South Korea has produced some of the finest thrillers of the 21st century; in recent memory the films of Kim Jee-woon and Park Chan-wook have not only taken simple genre conventions and turned them on their head but filled their features with a dark wit and searing violence.1 In an odd way, then, it’s refreshing to see a film like Kim Seong-hun‘s A Hard Day, which doesn’t even attempt to plant a distinct hyper-visual style on a well-worn narrative, but rather focuses on the humour underpinning various conventions in the genre.
The film follows a detective lieutenant, Gun-Soo, caught in the worst day of his life. His mother has just passed and he hastily leaves the funeral to head back to his office – because internal affairs is raiding it. En route, he swerves to avoid a dog, hitting and killing a drifter in the process. Then begins the cover-up. The film propells itself along with a juxtaposition of horrible coincidence and moral turpitude and that is one of the film’s greatest strengths, positioning the audience to both sympathise and loathe Gun-Soo. Actor Lee Sun-Kyun manages to walk this tightrope skillfully, almost always endearing on some level.
The film as a whole, though, is not as successful at navigating tone, the superb and funny first act giving way to quite a turgid middle. A lot of the issues with this film do come down to its screenplay, though they are not major. One element that irked in particular was the reveal of the antagonist a handful of scenes earlier than the narrative would require. This reveal added very little to the film, other that imbuing a very faint sense of dramatic irony that was overthrown five minutes later. It also seems to have a problem trusting its audience, the usage of montage to remind the viewer of plot points undercuts tension and gives off the sense of overconstruction – the need to prove that the film is connected to some logic. The ‘conspiracy’ itself also sorely underwhelmed, convoluted and almost unecessary. It should have gone more pulp, less procedural.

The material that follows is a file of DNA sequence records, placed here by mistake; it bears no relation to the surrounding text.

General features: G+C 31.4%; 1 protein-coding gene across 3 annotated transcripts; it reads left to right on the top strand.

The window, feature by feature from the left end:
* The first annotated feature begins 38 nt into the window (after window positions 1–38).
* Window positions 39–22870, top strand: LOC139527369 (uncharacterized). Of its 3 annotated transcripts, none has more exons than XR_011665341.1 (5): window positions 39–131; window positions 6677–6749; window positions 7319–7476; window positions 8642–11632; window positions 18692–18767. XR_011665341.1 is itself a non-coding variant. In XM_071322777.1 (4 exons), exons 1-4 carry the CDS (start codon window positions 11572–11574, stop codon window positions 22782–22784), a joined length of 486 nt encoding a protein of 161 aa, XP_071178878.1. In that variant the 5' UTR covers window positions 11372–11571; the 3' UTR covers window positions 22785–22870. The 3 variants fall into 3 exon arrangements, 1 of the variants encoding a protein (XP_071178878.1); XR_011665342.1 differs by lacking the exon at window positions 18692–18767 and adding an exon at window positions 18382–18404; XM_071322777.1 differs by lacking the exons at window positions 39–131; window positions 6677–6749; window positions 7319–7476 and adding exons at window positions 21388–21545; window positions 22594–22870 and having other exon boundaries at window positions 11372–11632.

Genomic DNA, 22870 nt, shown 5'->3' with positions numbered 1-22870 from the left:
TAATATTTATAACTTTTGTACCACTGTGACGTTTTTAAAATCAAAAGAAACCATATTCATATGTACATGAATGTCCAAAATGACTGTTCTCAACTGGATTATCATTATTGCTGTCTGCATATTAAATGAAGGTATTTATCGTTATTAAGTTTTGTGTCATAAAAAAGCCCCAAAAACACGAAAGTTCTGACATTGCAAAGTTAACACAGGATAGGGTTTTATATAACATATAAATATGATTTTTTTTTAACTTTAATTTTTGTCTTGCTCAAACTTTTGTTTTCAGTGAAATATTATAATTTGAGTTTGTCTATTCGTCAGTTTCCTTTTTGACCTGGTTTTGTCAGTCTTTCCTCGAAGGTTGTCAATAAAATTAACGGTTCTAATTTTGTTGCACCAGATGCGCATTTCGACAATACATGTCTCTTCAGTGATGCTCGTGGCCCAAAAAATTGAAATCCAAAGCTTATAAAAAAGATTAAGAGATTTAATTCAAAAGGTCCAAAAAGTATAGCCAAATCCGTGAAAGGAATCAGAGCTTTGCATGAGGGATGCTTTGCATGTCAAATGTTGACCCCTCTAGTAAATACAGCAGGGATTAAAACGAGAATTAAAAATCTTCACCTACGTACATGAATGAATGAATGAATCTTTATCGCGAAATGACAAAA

When the film is at its most cartoonish, though, it is a thoroughly enjoyable ride. Its almost karmic justice provided ample humour, as did the decision to have every other person in those big scenes act completely normal. This interplay with the people around him, who aren’t suspicious but just plain confused, was a really funny and oft-underseen technique in thrillers. Its willingness to bluntly set up weapons and objects that would come back later was also very much appreciated, if only for an odd and amusing scene involving a C4 demonstration in the films first half. It’s not cartoonish in its action set pieces, though, almost all of which underwhelm. The messy Bourne-esque fight near the end aside, most of the ‘chase’ sequences were pedestrian in their attempt at creating tension.
The literal translation of the film’s title is “Take It To The End”, which perhaps would have been clearer in signalling the films’ final act as a pastiche of thriller conventions.2 As Jessica Kiang at The Playlist points out, the film has almost five separate endings, each hitting different aspcets of the traditional thriller. As noted above, though, its lack of full tonal control means that it is not entirely clear that the film moves into near-parody in its final scenes, occasionally tiresome in how it telegraphs twists and turns.
Despite some disappointing elements within the plot – it had the potential to go even darker – A Hard Day is still worth a watch. It showcases an impressive lead performance, some truly funny sequences that both attack thriller conventions and play with audience sympathy, and it represents a new kind of thriller out of South Korea. I, for one, eagerly await whatever Kim Seong-hun does next.
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